This and That 07-13-13

Spurgeon Quotes on Smoking – I wish to say that I’m not ashamed of anything whatever that I do, and I don’t feel that smoking makes me ashamed, and therefore I mean to smoke to the glory of God. – Charles Spurgeon

When Pastors Experience Depression – Ministers often feel shame and failure when they go through bouts of depression. And their reticence to tell anyone about their plights has exacerbated the problem. – Thom Rainer

Five Reasons to Embrace Unconditional Election – When you offer Christ freely to all unbelievers, suppose one says, “I have sinned too terribly. God could never choose to save me.” The most ultimate despair-destroying thing you can say is this: Do you realize that God chose before the foundation of the world whom he will save? And he did it based on absolutely nothing in you. Before you were born or had done anything good or bad, God chose whether to save you or not… Therefore, you dare not get in God’s face and tell him what qualifications you lack in order to be chosen. There were no qualifications for being chosen. “What then should I do?” he asks. “Believe in the Lord Jesus Christ, and you will be saved” (Acts 16:31). That’s how you begin to “confirm your calling and election” (2 Peter 1:10). If you will embrace the Savior, you will confirm that you are elect, and you will be saved. – John Piper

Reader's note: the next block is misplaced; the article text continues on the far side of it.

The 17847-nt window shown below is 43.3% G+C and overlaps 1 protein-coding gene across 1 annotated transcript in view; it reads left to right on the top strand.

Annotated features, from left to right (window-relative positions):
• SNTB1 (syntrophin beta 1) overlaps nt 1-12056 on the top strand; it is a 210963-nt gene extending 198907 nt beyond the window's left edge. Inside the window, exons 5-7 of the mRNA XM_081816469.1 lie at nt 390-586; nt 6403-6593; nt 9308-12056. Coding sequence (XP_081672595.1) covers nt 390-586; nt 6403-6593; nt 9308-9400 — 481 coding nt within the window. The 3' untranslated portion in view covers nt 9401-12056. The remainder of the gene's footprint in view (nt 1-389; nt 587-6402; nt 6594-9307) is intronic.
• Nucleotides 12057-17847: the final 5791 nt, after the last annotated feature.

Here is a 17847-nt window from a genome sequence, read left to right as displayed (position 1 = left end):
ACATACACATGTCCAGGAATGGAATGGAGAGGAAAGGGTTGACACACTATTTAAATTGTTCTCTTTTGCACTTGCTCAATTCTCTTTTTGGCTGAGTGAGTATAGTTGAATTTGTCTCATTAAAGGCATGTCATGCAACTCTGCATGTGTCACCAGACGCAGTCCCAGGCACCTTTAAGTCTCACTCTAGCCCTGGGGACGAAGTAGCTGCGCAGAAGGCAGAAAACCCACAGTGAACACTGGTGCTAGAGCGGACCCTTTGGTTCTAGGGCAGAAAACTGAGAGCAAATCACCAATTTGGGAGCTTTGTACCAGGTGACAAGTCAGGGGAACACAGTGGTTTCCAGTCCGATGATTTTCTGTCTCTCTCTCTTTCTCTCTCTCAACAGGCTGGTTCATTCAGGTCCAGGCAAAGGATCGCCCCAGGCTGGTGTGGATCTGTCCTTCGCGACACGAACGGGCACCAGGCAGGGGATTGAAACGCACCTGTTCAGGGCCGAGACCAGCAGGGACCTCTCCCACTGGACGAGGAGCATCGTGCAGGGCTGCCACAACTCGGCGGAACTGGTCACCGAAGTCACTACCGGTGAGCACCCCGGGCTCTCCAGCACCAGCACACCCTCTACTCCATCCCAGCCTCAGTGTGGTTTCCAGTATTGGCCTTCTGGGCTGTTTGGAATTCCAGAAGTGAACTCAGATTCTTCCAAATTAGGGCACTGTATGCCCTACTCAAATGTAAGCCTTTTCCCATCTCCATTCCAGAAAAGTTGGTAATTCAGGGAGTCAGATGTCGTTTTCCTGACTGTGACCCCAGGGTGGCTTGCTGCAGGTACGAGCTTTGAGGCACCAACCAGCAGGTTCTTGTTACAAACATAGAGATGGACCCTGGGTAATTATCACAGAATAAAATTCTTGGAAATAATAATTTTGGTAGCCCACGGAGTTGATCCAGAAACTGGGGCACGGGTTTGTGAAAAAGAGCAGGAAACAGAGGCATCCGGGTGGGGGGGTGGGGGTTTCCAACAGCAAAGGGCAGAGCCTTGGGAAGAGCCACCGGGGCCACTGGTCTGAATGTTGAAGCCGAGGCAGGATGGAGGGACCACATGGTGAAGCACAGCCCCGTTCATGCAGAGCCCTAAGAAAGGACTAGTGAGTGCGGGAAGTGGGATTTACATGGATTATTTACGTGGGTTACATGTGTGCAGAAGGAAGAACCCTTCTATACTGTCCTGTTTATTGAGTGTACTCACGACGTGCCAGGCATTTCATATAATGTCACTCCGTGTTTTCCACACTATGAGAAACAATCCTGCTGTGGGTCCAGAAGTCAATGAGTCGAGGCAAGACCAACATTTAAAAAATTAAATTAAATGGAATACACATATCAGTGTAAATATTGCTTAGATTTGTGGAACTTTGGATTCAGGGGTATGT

Study:  Republicans are Tired of Two Evils’ Argument – The Frontier Lab study includes both conservative and moderate Republicans, and identified four key events that prompted individuals to “disaffiliate” from the party. One was the rejection of the “lesser of two evils” argument–the argument that voters had to support a bad Republican because the Democratic candidate would invariably be worse. Both conservatives and moderates are tired of the “two evils” argument, Sorock said. – Joel B. Pollak

Why (Some) Reformed People Are Such Jerks – Let’s admit, however, that sometimes, upon first becoming Reformed, some folk become jerks. Sometimes this phase is temporary. Mike Horton calls this the “cage phase,” when a new convert to Reformed Christianity needs to be put in a cage until he matures. Some, when they first discover “the doctrines of grace” (code for unconditional predestination and justification by grace alone, through faith alone) can actually become angry that they’ve been denied these truths for so long. It’s as if one grew up in England (pay attention Carl) and suddenly discovers that food can be pleasant, that just a few miles to the southeast there is a people of strange tongues and marvelous food beyond one’s wildest dreams! Gaining this knowledge can produce genuine frustration. Having tasted French food, our Englishman is beside himself. It’s all he can talk about. It’s all he wants to read about. It’s all he cooks. The first time his Mum brings out the usual Thursday night dinner, he rages at her, but she doesn’t know any better. She’s never been to France and wouldn’t know pain au chocolate if it hit her on the head. – R. Scott Clark


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